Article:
Prime Minister Menachem Begin's ruling Likud coalition tonight narrowly turned back a vote of no-confidence in the parliament over the signing of an agreement on strategic cooperation between Israel and the United States.

Following six hours of occasionally raucous debate and a cliff-hanging wait for some members who rushed home from abroad to prop up the coalition, the Knesset (parliament) voted 57 to 53, with 2 abstentions, to reject four no-confidence motions submitted by opposition parties.

One of the Likud ministers, Tourism Minister Avraham Sharir, arrived at the Knesset barely an hour before the 11 p.m. balloting, having flown from Sao Paulo to assure a Likud margin. Defense Minister Ariel Sharon rushed back from Washington, where he signed the strategic cooperation accord; Industry Minister Gideon Patt returned from San Jose, Calif.; Communications Minister Mordechai Zippori flew in from Ottawa.

The two abstentions by the Telem Party, formerly headed by Moshe Dayan, gave Begin's Likud two votes more than its normal slim majority of two in the 120-member Knesset. While there were strong partisan undercurrents to the maneuvering that surrounded the introduction of the four motions of no confidence, by parties of both ends of the political spectrum, the strategic accord was bitterly denounced by a long string of speakers who warned that rather than enhance Israel's security, it will place Israel dangerously between two superpowers.

The memorandum of understanding signed Monday in Washington calls for joint cooperation and military assistance between Israel and the United States to cope with threats to the region by the Soviet Union or Soviet-controlled forces.

The no-confidence motions were submitted by the opposition Labor Alignment, the Communist Democratic Front for Peace and Equality, the centrist Shinui Party and the Tehiya (Renaissance) Party, an ultranationalist splinter of the Likud.

Opponents argued that the agreement will unnecessarily exacerbate tensions between Israel and the Soviet Union, and will obligate Israel to participate in military action in support of the United States, without any specific mention of the threat to Israel's security by Arab enemies. Some speakers also complained that the agreement lacks substantive U.S. commitments, such as joint land exercises, stockpiling of equipment and military sales.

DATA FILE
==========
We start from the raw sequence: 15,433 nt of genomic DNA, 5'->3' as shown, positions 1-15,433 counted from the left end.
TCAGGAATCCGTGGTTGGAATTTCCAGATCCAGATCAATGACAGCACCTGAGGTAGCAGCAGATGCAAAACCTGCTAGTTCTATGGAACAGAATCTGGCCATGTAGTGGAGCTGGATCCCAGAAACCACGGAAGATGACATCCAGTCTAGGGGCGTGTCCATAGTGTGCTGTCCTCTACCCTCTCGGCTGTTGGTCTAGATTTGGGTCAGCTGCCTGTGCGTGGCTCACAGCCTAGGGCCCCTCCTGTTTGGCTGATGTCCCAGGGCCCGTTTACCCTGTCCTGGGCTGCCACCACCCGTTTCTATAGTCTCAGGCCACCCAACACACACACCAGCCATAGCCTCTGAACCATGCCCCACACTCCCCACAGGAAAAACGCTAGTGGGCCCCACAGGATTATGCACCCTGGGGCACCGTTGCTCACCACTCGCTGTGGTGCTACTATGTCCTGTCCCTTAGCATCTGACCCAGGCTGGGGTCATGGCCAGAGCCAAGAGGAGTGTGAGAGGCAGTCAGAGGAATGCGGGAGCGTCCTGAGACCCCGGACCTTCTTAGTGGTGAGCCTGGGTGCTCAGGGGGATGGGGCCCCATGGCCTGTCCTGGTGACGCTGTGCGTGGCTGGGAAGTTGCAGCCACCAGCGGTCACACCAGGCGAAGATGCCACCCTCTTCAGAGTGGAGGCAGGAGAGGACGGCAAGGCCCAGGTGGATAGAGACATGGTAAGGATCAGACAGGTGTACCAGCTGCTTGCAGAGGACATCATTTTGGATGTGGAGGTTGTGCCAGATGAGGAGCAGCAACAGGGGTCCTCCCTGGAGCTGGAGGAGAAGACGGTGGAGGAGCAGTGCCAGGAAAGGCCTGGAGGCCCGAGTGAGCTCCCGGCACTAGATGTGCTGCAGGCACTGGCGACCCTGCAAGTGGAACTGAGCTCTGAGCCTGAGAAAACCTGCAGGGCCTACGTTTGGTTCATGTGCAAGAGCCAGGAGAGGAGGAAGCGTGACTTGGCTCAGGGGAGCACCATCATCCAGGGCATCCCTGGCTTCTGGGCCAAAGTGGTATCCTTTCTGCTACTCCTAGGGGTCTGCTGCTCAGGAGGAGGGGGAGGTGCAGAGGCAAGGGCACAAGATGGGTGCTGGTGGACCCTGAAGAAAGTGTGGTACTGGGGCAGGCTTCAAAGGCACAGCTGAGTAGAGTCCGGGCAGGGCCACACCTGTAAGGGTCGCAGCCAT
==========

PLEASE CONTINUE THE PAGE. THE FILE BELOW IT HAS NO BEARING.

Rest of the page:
Former foreign minister Abba Eban, keynoting the Labor arguments, said that every nation that has signed an accord with the United States has managed to avoid mention of the Soviet Union by name, including signatories to the North Atlantic Treaty Organization, because they did not want to provoke tensions.

"It was a principle not to mention a superpower. Does Israel have an interest to deviate from this principle, to say that our deployment is against the Soviet Union?" Eban asked.

Eban stressed that Israel should always seek military assistance from the United States, but he added, "Why does Israel have to oblige itself to help the United States fight against North Korea, especially since there is no United States obligation to help us fight against the Arabs."

Former prime minister Yitzhak Rabin, also of Labor, asked if the Soviet Union attacks Saudi Arabia or if "Jeddah is threatened by the Cubans in Ethiopia, does this obligate Israel to defend Crown Prince Fahd?"

Sharon accused the opposition of creating a bogus crisis that could subvert a national consensus on national security.

Sharon said the accord was a response to a "circle of confrontation" that includes rejectionist Arab states and the Soviet Union, and that the two threats should be seen in the same context. He said the accord will also strengthen ties between Israel and the African and Asian nations that fear Soviet expansionism.

Sharon did not even allude to the possibility of a secret annex to the agreement, as he appeared to have done when he said upon his departure from Washington, in remarks to Israeli reporters, "There is an open part and a hidden part."

Sharon did say, however, that the working groups to be named by Israel and the United States will elaborate on the specifics of the accord and determine priorities. Officials of both governments have denied the existence of an unpublished annex.

"It the agreement opens up a range of possibilities for geopolitical cooperation, and changes the essence of the situation . . . . Israel must take all the necessary steps to deter the Soviet Union from threatening Israeli security and its existence, directly or indirectely," Sharon said.